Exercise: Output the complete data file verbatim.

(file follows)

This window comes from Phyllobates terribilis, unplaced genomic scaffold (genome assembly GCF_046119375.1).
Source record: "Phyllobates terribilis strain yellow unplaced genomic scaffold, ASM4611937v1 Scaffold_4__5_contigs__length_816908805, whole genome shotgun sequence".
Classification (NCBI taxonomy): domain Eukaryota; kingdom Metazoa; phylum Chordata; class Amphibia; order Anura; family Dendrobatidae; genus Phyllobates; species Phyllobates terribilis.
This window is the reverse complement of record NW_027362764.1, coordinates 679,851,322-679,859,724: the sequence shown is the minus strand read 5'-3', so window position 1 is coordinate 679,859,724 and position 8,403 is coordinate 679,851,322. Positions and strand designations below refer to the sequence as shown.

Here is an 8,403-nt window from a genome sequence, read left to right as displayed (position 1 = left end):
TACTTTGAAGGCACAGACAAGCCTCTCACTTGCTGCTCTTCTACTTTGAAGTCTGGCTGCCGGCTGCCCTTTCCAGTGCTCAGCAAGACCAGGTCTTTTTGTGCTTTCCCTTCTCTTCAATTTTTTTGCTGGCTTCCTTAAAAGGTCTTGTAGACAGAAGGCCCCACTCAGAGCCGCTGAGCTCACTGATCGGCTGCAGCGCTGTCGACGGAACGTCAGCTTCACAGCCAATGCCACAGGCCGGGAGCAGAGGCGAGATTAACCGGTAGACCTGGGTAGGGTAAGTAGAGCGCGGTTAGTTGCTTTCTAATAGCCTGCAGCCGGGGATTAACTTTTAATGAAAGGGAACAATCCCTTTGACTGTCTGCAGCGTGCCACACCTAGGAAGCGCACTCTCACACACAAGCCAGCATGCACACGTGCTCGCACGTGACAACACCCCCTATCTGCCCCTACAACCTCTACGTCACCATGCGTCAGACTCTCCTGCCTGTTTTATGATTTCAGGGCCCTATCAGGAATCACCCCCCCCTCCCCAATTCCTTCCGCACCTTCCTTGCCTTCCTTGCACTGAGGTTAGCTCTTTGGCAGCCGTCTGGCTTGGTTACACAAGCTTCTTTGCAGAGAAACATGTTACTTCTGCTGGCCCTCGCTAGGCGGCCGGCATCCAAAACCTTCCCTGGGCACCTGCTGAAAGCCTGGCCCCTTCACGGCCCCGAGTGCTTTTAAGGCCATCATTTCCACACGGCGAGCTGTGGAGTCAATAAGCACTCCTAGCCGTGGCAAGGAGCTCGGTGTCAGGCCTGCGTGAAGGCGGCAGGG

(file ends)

This window comes from Phyllobates terribilis, unplaced genomic scaffold (genome assembly GCF_046119375.1).
Source record: "Phyllobates terribilis strain yellow unplaced genomic scaffold, ASM4611937v1 Scaffold_4__5_contigs__length_816908805, whole genome shotgun sequence".
Classification (NCBI taxonomy): domain Eukaryota; kingdom Metazoa; phylum Chordata; class Amphibia; order Anura; family Dendrobatidae; genus Phyllobates; species Phyllobates terribilis.
This window is the reverse complement of record NW_027362764.1, coordinates 679,851,322-679,859,724: the sequence shown is the minus strand read 5'-3', so window position 1 is coordinate 679,859,724 and position 8,403 is coordinate 679,851,322. Positions and strand designations below refer to the sequence as shown.

Here is an 8,403-nt window from a genome sequence, read left to right as displayed (position 1 = left end):
TACTTTGAAGGCACAGACAAGCCTCTCACTTGCTGCTCTTCTACTTTGAAGTCTGGCTGCCGGCTGCCCTTTCCAGTGCTCAGCAAGACCAGGTCTTTTTGTGCTTTCCCTTCTCTTCAATTTTTTTGCTGGCTTCCTTAAAAGGTCTTGTAGACAGAAGGCCCCACTCAGAGCCGCTGAGCTCACTGATCGGCTGCAGCGCTGTCGACGGAACGTCAGCTTCACAGCCAATGCCACAGGCCGGGAGCAGAGGCGAGATTAACCGGTAGACCTGGGTAGGGTAAGTAGAGCGCGGTTAGTTGCTTTCTAATAGCCTGCAGCCGGGGATTAACTTTTAATGAAAGGGAACAATCCCTTTGACTGTCTGCAGCGTGCCACACCTAGGAAGCGCACTCTCACACACAAGCCAGCATGCACACGTGCTCGCACGTGACAACACCCCCTATCTGCCCCTACAACCTCTACGTCACCATGCGTCAGACTCTCCTGCCTGTTTTATGATTTCAGGGCCCTATCAGGAATCACCCCCCCCTCCCCAATTCCTTCCGCACCTTCCTTGCCTTCCTTGCACTGAGGTTAGCTCTTTGGCAGCCGTCTGGCTTGGTTACACAAGCTTCTTTGCAGAGAAACATGTTACTTCTGCTGGCCCTCGCTAGGCGGCCGGCATCCAAAACCTTCCCTGGGCACCTGCTGAAAGCCTGGCCCCTTCACGGCCCCGAGTGCTTTTAAGGCCATCATTTCCACACGGCGAGCTGTGGAGTCAATAAGCACTCCTAGCCGTGGCAAGGAGCTCGGTGTCAGGCCTGCGTGAAGGCGGCAGGG